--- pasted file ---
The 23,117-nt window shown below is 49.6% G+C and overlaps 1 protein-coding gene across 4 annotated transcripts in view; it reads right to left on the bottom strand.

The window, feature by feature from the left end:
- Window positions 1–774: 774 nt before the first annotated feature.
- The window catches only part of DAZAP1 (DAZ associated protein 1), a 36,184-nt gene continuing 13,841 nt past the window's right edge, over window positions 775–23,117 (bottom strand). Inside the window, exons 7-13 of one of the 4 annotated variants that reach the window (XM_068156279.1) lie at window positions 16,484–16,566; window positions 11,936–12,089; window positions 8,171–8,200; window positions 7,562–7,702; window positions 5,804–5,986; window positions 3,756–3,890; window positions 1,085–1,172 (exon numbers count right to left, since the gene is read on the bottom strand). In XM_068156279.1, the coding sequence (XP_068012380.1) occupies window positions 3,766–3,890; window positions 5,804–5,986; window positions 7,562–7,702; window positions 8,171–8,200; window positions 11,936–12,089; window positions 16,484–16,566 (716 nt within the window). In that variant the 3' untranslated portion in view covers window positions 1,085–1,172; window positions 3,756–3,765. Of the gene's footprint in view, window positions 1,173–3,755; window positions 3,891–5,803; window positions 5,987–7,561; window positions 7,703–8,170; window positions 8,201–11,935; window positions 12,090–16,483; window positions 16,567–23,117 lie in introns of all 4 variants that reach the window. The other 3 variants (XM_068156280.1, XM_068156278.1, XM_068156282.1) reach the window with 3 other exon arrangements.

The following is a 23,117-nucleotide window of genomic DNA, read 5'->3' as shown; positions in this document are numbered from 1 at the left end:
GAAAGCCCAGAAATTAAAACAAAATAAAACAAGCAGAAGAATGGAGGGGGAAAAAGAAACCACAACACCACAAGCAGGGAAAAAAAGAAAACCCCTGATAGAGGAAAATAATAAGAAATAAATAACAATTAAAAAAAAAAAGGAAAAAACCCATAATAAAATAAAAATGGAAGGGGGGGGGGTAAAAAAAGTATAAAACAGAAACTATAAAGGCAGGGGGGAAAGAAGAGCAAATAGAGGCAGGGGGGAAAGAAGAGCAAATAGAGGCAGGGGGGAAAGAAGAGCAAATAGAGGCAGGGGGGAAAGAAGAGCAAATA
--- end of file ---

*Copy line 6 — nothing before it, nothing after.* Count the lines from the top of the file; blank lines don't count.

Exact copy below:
GAAAGCCCAGAAATTAAAACAAAATAAAACAAGCAGAAGAATGGAGGGGGAAAAAGAAACCACAACACCACAAGCAGGGAAAAAAAGAAAACCCCTGATAGAGGAAAATAATAAGAAATAAATAACAATTAAAAAAAAAAAGGAAAAAACCCATAATAAAATAAAAATGGAAGGGGGGGGGGTAAAAAAAGTATAAAACAGAAACTATAAAGGCAGGGGGGAAAGAAGAGCAAATAGAGGCAGGGGGGAAAGAAGAGCAAATAGAGGCAGGGGGGAAAGAAGAGCAAATAGAGGCAGGGGGGAAAGAAGAGCAAATA